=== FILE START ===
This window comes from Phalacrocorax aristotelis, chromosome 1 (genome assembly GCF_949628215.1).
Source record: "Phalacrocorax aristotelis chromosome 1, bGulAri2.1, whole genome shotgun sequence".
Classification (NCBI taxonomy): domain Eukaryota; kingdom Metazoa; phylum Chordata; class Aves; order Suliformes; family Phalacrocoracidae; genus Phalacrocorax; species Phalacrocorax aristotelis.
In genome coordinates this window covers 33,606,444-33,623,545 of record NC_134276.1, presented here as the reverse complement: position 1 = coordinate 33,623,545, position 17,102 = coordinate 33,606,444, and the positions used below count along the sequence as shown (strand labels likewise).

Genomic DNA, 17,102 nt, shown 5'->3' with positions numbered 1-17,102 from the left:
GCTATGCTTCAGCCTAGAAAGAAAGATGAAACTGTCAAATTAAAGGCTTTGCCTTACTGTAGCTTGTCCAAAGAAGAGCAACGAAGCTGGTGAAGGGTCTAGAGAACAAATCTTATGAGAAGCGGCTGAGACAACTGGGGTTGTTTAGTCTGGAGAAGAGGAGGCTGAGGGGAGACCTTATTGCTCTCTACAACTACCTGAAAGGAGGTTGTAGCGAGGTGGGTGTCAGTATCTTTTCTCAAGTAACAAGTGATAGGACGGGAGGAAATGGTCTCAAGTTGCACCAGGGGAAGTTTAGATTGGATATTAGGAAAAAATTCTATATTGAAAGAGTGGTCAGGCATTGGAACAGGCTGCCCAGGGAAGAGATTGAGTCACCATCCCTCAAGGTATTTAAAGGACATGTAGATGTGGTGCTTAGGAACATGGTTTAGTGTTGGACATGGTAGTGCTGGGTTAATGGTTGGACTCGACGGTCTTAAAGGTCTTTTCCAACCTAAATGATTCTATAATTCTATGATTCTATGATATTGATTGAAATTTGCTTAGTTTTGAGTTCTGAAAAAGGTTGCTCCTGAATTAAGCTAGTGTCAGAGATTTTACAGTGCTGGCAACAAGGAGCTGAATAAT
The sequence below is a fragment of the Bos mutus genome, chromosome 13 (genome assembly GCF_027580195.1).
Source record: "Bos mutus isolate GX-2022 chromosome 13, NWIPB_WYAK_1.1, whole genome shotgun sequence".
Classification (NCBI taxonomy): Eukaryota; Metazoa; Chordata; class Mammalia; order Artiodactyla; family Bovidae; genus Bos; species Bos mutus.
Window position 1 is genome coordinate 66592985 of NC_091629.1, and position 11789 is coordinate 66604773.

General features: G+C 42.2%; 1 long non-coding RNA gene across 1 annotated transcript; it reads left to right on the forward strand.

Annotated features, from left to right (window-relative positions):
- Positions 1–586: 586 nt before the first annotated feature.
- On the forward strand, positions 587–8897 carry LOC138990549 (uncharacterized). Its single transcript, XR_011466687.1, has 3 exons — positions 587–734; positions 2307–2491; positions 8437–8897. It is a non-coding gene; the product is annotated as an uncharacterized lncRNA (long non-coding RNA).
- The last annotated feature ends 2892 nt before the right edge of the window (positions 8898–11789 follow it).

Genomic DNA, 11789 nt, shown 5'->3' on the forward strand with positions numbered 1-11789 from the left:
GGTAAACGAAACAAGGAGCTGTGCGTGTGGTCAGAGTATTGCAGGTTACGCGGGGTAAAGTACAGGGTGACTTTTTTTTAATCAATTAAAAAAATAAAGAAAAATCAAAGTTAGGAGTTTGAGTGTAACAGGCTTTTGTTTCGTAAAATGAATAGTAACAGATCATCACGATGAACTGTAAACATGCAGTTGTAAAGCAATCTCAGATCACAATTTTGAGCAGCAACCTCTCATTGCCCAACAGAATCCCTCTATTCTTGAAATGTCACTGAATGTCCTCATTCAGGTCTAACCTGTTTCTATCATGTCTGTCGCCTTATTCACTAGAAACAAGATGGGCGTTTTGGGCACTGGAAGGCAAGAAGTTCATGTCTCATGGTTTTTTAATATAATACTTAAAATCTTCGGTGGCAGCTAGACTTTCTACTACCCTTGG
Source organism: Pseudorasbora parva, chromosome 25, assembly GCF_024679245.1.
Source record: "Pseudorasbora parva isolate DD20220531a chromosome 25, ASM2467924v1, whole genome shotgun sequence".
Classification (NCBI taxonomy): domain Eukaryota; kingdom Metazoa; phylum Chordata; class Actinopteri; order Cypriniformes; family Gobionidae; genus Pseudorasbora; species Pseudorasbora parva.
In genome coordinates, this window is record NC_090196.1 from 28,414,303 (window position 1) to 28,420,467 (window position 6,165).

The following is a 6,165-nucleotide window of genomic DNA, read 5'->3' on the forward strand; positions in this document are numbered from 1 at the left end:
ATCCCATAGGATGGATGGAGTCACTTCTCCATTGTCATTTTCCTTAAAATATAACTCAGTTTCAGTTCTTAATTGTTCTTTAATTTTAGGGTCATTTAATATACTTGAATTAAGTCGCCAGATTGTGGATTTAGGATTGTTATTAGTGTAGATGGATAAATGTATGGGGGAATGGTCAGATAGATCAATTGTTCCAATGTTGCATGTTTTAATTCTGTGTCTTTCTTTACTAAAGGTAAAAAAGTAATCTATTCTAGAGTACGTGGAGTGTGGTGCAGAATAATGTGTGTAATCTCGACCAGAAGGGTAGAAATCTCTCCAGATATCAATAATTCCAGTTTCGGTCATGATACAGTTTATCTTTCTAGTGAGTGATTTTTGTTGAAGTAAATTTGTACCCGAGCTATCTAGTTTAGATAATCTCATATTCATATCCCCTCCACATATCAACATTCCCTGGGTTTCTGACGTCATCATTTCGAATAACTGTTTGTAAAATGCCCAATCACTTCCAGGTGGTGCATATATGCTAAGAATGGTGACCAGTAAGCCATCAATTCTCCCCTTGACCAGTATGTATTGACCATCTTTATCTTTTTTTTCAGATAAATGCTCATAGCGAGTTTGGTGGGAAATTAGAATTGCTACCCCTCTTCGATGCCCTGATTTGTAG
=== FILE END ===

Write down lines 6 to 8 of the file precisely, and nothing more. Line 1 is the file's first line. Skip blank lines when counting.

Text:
GCTATGCTTCAGCCTAGAAAGAAAGATGAAACTGTCAAATTAAAGGCTTTGCCTTACTGTAGCTTGTCCAAAGAAGAGCAACGAAGCTGGTGAAGGGTCTAGAGAACAAATCTTATGAGAAGCGGCTGAGACAACTGGGGTTGTTTAGTCTGGAGAAGAGGAGGCTGAGGGGAGACCTTATTGCTCTCTACAACTACCTGAAAGGAGGTTGTAGCGAGGTGGGTGTCAGTATCTTTTCTCAAGTAACAAGTGATAGGACGGGAGGAAATGGTCTCAAGTTGCACCAGGGGAAGTTTAGATTGGATATTAGGAAAAAATTCTATATTGAAAGAGTGGTCAGGCATTGGAACAGGCTGCCCAGGGAAGAGATTGAGTCACCATCCCTCAAGGTATTTAAAGGACATGTAGATGTGGTGCTTAGGAACATGGTTTAGTGTTGGACATGGTAGTGCTGGGTTAATGGTTGGACTCGACGGTCTTAAAGGTCTTTTCCAACCTAAATGATTCTATAATTCTATGATTCTATGATATTGATTGAAATTTGCTTAGTTTTGAGTTCTGAAAAAGGTTGCTCCTGAATTAAGCTAGTGTCAGAGATTTTACAGTGCTGGCAACAAGGAGCTGAATAAT
The sequence below is a fragment of the Bos mutus genome, chromosome 13 (genome assembly GCF_027580195.1).
Source record: "Bos mutus isolate GX-2022 chromosome 13, NWIPB_WYAK_1.1, whole genome shotgun sequence".